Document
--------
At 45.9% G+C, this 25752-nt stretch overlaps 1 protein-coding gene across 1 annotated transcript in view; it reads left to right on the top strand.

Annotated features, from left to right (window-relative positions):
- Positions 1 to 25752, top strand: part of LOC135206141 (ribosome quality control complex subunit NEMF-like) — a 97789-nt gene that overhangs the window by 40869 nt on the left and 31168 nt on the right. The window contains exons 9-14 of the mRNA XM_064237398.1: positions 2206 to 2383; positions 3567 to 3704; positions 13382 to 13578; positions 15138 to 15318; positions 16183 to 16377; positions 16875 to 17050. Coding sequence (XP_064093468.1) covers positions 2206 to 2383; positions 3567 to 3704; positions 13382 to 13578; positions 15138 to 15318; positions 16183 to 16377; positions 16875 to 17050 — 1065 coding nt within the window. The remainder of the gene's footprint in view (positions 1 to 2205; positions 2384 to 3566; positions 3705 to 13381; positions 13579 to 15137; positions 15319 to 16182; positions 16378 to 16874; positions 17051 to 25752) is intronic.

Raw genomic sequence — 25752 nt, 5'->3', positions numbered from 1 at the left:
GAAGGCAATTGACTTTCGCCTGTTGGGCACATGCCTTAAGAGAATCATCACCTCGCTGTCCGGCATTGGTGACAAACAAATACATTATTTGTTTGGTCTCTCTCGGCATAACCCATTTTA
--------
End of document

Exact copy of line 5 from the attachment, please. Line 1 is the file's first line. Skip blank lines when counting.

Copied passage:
GAAGGCAATTGACTTTCGCCTGTTGGGCACATGCCTTAAGAGAATCATCACCTCGCTGTCCGGCATTGGTGACAAACAAATACATTATTTGTTTGGTCTCTCTCGGCATAACCCATTTTA